Published on June 6th, 2021 | by Daniel Sherman Fernandez0
Electric Vehicles And PHEV Sales Up In Germany For May 2021
With better government incentives for PHEV and sexier new models to choose from.
Until a couple of years ago, there was just Renault, Nissan and Tesla that provided electric vehicles (EV) for sale in Germany and plug-in hybrid (PHEV) options were widely available across almost all brands from Germany, Japan and Sweden. However, PHEV’s were always priced higher over petrol engine models and EV’s were given high incentives as they actually provided better options for emission free driving.
Only in Malaysia, yes we are the only country in the world that gives very high tax benefits to PHEV’s and this is why BMW, Mercedes, Audi and Volvo PHEV’s sell very well and EV’s are not selling well in Malaysia despite a lot of branding and public awareness.
Meanwhile, it is German car buyers that are now seeing a need to move towards PHEV’s because of restrictions coming from many cities on the allowance of only PHEV’s and EV’s in city centers and higher emission rules.
Sales of plug-in hybrid and full-electric cars helped to boost German vehicle sales in May, according to figures from theKBA federal motor transport authority.
About 26,800 passenger cars with battery-electric drivetrains were newly registered, up 380 percent, and around 27,200 new plug-in hybrids, up 300 percent, were sold, the KBA said in a statement last Thursday.
A total of 230,635 new passenger cars were registered in Germany during the month, up 37 percent from May 2020, when the market fell by nearly half from May 2019 due to the pandemic.
Smart and Seat showed the biggest sales increases, up 481 percent and 113 percent respectively. Mini had a good month, with registrations up 92 percent. BMW brand was up 92 percent.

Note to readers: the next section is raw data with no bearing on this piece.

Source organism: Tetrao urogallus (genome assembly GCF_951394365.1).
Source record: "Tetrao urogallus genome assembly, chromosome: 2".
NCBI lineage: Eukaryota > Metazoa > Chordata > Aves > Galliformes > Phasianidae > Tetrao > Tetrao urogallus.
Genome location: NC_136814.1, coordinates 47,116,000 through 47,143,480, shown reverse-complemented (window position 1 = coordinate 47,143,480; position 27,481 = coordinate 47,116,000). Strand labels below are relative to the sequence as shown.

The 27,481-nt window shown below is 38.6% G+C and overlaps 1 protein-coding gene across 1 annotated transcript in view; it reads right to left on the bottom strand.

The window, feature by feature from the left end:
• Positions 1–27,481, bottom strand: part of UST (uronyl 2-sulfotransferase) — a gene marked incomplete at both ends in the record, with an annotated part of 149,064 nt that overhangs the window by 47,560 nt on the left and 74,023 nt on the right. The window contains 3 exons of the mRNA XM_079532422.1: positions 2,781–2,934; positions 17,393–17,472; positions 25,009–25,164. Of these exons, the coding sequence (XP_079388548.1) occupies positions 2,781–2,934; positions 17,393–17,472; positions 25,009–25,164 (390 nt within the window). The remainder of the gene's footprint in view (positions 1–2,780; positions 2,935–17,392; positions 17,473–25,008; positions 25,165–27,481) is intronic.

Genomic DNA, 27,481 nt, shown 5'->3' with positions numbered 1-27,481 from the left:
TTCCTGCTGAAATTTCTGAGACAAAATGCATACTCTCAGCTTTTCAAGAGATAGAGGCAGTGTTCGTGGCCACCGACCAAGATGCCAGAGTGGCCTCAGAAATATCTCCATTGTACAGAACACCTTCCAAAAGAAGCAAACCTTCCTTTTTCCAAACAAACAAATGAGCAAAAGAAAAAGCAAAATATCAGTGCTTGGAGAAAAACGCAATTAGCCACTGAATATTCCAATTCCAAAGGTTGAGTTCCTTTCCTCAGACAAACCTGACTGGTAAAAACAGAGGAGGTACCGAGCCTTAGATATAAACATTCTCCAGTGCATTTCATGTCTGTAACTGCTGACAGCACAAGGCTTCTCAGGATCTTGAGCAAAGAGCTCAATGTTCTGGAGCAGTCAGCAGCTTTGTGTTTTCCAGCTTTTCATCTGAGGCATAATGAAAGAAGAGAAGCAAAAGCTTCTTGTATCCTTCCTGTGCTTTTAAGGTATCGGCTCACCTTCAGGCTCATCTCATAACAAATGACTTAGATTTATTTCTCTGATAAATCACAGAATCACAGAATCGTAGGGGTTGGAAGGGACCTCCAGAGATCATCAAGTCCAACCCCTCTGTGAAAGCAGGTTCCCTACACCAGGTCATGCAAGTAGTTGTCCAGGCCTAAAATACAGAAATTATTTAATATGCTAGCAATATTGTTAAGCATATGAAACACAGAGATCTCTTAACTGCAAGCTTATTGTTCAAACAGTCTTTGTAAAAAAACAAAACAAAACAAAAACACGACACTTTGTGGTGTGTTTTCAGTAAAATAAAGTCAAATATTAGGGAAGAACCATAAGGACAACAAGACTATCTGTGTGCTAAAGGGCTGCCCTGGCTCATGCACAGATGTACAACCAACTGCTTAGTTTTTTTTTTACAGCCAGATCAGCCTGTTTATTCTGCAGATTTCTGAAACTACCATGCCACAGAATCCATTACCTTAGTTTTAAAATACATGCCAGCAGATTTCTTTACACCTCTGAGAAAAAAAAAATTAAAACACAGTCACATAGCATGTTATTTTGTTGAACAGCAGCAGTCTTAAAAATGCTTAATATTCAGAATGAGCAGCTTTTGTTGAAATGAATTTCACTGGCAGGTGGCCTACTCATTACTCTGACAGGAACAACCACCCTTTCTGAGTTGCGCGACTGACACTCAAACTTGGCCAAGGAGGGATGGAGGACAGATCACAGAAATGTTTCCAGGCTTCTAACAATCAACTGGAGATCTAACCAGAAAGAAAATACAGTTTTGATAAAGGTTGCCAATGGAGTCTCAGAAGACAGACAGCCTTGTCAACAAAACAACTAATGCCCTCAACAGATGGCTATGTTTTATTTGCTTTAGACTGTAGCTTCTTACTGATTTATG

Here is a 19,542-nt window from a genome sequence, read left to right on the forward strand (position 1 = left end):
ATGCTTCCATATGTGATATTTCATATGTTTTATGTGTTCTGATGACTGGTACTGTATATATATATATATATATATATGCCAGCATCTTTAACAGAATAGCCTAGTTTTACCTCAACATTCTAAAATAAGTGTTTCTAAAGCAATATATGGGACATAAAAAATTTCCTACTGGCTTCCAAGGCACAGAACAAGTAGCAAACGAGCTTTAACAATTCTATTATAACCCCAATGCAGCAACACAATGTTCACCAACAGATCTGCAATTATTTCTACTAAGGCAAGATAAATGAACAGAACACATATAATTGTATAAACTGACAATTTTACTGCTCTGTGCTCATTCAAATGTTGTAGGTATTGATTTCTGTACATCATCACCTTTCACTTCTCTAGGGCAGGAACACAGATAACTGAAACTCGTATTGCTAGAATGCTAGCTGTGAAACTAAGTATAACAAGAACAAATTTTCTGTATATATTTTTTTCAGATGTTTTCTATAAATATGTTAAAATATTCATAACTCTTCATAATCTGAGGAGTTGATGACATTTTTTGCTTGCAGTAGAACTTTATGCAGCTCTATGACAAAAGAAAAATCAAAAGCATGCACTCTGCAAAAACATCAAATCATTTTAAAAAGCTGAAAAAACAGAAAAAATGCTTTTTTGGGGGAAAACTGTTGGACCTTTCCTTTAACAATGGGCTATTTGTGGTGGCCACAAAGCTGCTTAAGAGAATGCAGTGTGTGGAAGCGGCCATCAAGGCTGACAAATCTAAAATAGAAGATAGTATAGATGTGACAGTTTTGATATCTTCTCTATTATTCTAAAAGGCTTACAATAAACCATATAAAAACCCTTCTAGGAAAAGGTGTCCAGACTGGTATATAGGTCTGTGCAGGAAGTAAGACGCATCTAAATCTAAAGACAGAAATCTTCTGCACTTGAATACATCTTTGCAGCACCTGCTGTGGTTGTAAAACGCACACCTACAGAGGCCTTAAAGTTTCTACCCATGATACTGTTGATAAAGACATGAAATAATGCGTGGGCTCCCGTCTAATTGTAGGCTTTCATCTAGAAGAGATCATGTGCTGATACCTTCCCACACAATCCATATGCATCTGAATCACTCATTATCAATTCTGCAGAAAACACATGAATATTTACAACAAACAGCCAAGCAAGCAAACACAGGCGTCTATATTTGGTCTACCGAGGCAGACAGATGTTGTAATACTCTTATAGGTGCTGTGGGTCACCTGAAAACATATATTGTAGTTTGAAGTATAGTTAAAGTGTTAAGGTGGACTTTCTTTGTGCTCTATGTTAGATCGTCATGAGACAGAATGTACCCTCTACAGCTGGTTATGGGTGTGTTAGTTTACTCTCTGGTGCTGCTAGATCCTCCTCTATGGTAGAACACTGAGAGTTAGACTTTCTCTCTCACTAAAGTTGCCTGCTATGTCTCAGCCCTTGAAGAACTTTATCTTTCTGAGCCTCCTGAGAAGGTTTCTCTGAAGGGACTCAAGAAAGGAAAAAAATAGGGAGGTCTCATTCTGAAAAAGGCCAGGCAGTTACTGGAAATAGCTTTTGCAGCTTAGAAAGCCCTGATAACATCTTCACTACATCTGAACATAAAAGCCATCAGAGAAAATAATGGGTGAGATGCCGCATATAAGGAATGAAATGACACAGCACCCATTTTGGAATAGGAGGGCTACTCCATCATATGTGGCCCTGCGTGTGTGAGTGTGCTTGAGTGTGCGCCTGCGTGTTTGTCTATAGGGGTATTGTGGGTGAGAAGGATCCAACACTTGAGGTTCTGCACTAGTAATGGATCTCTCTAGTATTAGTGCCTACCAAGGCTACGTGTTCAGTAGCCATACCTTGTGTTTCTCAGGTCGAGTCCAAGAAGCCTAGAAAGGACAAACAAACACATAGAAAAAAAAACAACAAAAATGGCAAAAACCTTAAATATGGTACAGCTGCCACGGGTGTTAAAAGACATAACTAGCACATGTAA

Among other brands with big increases were Skoda and Kia, both up 56 percent; VW, up 53 percent; Hyundai, up 51 percent; Opel, up 42 percent; and Toyota up 39 percent.
The biggest monthly losers were Honda, with sales down 27 percent; Jaguar, down 23 percent; Mitsubishi, down 15 percent; and Mercedes-Benz, down 15 percent.
Almost a quarter of new registrations were vehicles from the SUV segment, while the compact class accounted for 17.4 percent of sales.
Gasoline engines remained the most common fuel type, accounting for 37.7 percent of registrations, up 1.1 percent, followed by diesels, which accounted for 22.3 percent, down 3.3 percent from the same month last year. Plug-in hybrids had an 11.8 percent share and full EVs had an 11.6 percent share.
Despite the improvement, the VDIK importers association, said the market for private vehicles remains nearly 30 percent below the long-term average.
“The high growth rates should still not hide the fact that the passenger car market is still noticeably weakening,” Reinhard Zirpel, president of the VDIK, said in a statement. “Since the beginning of the year, the volume of new registrations has remained 16 percent below the long-term average.”
Zirpel said falling coronavirus incidence figures and the spatial conditions afforded by dealership layouts justify nationwide opening steps. His comments echoed those made by ZDK president Juergen Karpinski in March, who said showrooms are safe places to conduct business.
“Thousands of family-run dealerships are in immediate danger of going bankrupt,” he told Automotive News Europe. “They are paying the running costs of keeping the lights on, even though the dealerships are closed.”
German market registrations were up 13 percent to 1.12 million in the first five months.